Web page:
Boys Will Be Boys
Girls outperform boys in most areas of education, including grades, high school graduation rates, and college enrollment and completion rates. Despite girls’ achievements, boys and girls as young as six perceive boys as more intelligent - a pattern that persists through high school, college, and the workforce. Men – especially White men – also are overrepresented in jobs and occupations where “natural” intelligence is considered integral to one’s success. This includes the fields of science, technology, engineering, and mathematics [STEM], leadership positions in politics, and CEO positions in Fortune 500 companies. What accounts for the uneven character of gender inequality, where boys are perceived as more exceptional and thus better suited for fields that prioritize “natural” intelligence and leadership capabilities? How does race intersect with gender in school contexts to shape young people’s perceptions of their academic capabilities and subsequent career interests?
My in-progress book manuscript, tentatively titled Boys Will Be Boys, examines the social construction of exceptionalism in early adolescence. This project – supported by the National Science Foundation, the American Association of University Women, and the Haynes Foundation – draws on two and a half years of longitudinal ethnography and 196 interviews I conducted with sixth- through eighth-grade students and teachers at a racially- and socioeconomically-diverse middle school in Southern California.
With its longitudinal and intersectional approach, Boys Will Be Boys reveals how academic tracking, school disciplinary processes, and educators’ pedagogical practices placed girls and boys from different racial and socioeconomic groups on different academic academic trajectories. It also reveals how students’ gendered and racialized perceptions of their academic capabilities legitimized this hierarchical sorting process. Over the course of sixth- through eighth-grades, students gradually learned to perceive affluent, White boys as the most exceptional ones in the school – not only in comparison to girls, but also in comparison to Asian American and Latinx boys.
By revealing how school processes inform the social construction of exceptionalism in early adolescence, Boys Will Be Boys makes a key contribution to sociological understandings of inequality. Existing ethnographic research on gender, race, and education has primarily focused on students of color attending schools in low-income, urban neighborhoods – schools where boys average lower levels of academic achievement and are perceived as academically inferior to girls. In these schools, educators subject Black and Latinx boys to harsh disciplinary practices, which places boys at an increased risk of being suspended, expelled, and dropping out. Yet because academic achievement gaps are much smaller – or favor boys – among affluent, White and Asian American students, Boys Will Be Boys shifts the focus to gender and race relations in a high-performing suburban school. In doing so, my work builds on and extends earlier studies of academic tracking (published by scholars like Jeannie Oakes and Hugh Mehan), as well as scholarship showing how acts of resistance in school originate from youth’s racialized and classed expressions of gender (including the work of scholars like Paul Willis, Ann Arnett Ferguson, and Julie Bettie).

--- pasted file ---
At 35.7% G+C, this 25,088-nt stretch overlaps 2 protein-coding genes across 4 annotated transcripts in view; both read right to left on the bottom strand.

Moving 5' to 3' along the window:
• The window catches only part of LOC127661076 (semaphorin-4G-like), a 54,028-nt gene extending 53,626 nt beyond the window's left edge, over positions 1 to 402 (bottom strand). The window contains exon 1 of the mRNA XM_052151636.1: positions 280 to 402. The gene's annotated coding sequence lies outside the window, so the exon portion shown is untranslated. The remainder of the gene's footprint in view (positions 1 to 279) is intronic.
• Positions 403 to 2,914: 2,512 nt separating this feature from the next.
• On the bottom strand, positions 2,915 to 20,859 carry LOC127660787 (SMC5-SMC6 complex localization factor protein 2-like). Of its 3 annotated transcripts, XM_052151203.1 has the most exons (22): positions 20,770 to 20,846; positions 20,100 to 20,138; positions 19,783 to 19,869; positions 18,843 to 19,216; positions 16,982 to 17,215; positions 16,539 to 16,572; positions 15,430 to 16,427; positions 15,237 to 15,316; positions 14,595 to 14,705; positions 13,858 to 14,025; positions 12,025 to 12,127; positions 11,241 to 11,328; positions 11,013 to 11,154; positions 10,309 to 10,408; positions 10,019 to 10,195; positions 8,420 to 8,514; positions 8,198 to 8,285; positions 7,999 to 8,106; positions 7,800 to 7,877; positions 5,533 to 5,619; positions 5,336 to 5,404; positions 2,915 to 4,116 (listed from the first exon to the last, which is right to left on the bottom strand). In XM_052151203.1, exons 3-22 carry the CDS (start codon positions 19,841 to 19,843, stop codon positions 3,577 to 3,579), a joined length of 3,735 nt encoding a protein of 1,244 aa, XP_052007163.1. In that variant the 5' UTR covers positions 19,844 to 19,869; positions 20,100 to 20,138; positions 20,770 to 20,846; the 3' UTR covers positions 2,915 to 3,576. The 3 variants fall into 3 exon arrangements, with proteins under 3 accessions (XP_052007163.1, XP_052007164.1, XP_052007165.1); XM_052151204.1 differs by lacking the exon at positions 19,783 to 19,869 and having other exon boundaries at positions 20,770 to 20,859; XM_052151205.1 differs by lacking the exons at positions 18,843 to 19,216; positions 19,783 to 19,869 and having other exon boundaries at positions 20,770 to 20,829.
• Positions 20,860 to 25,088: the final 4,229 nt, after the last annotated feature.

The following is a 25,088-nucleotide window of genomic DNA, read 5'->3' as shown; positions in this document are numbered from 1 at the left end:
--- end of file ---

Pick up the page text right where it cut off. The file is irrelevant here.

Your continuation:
Who Wants to be an Engineer?
Middle school is a time when girls – especially girls of color and girls from low-income families – experience sharp declines in their interest in STEM. Existing research, however, tends to examine inequality in STEM after this tipping point, such as in college or the workforce, leaving the processes initially discouraging girls from STEM undertheorized.
Drawing on the same longitudinal ethnographic data I collected with middle schoolers, an in-progress article identifies how girls’ career aspirations are shaped by the forms of inequality they encounter in middle school electives and extracurricular activities. A second in-progress article connects racialized divisions in girls’ friendship groups to Latinx girls’ declining interest in STEM. Along with developing an interactional and intersectional framework to understand inequality in STEM, these projects propose early interventions to increase the representation of girls and women in STEM at the beginning of the occupational pipeline.